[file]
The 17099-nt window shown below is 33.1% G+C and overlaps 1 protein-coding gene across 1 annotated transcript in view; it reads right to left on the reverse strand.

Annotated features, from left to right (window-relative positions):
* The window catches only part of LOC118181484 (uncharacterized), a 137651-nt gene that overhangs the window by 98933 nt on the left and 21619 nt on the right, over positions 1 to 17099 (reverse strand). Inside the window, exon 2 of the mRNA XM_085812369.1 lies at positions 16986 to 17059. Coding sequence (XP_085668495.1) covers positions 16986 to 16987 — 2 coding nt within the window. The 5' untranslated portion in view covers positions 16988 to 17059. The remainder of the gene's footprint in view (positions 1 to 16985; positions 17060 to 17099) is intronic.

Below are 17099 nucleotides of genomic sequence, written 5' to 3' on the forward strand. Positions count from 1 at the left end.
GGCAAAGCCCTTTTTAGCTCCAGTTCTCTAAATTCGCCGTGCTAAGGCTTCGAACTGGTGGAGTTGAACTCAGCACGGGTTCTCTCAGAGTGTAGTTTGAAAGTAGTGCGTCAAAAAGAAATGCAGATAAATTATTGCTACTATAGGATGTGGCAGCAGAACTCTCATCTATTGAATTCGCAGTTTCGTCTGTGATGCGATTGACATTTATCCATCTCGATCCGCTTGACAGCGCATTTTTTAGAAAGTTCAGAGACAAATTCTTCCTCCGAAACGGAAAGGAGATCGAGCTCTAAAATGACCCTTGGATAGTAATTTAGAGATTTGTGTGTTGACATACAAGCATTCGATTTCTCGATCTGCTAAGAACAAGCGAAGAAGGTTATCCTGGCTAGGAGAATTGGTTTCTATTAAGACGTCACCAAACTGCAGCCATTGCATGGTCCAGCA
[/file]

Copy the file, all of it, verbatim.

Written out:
The 17099-nt window shown below is 33.1% G+C and overlaps 1 protein-coding gene across 1 annotated transcript in view; it reads right to left on the reverse strand.

Annotated features, from left to right (window-relative positions):
* The window catches only part of LOC118181484 (uncharacterized), a 137651-nt gene that overhangs the window by 98933 nt on the left and 21619 nt on the right, over positions 1 to 17099 (reverse strand). Inside the window, exon 2 of the mRNA XM_085812369.1 lies at positions 16986 to 17059. Coding sequence (XP_085668495.1) covers positions 16986 to 16987 — 2 coding nt within the window. The 5' untranslated portion in view covers positions 16988 to 17059. The remainder of the gene's footprint in view (positions 1 to 16985; positions 17060 to 17099) is intronic.

Below are 17099 nucleotides of genomic sequence, written 5' to 3' on the forward strand. Positions count from 1 at the left end.
GGCAAAGCCCTTTTTAGCTCCAGTTCTCTAAATTCGCCGTGCTAAGGCTTCGAACTGGTGGAGTTGAACTCAGCACGGGTTCTCTCAGAGTGTAGTTTGAAAGTAGTGCGTCAAAAAGAAATGCAGATAAATTATTGCTACTATAGGATGTGGCAGCAGAACTCTCATCTATTGAATTCGCAGTTTCGTCTGTGATGCGATTGACATTTATCCATCTCGATCCGCTTGACAGCGCATTTTTTAGAAAGTTCAGAGACAAATTCTTCCTCCGAAACGGAAAGGAGATCGAGCTCTAAAATGACCCTTGGATAGTAATTTAGAGATTTGTGTGTTGACATACAAGCATTCGATTTCTCGATCTGCTAAGAACAAGCGAAGAAGGTTATCCTGGCTAGGAGAATTGGTTTCTATTAAGACGTCACCAAACTGCAGCCATTGCATGGTCCAGCA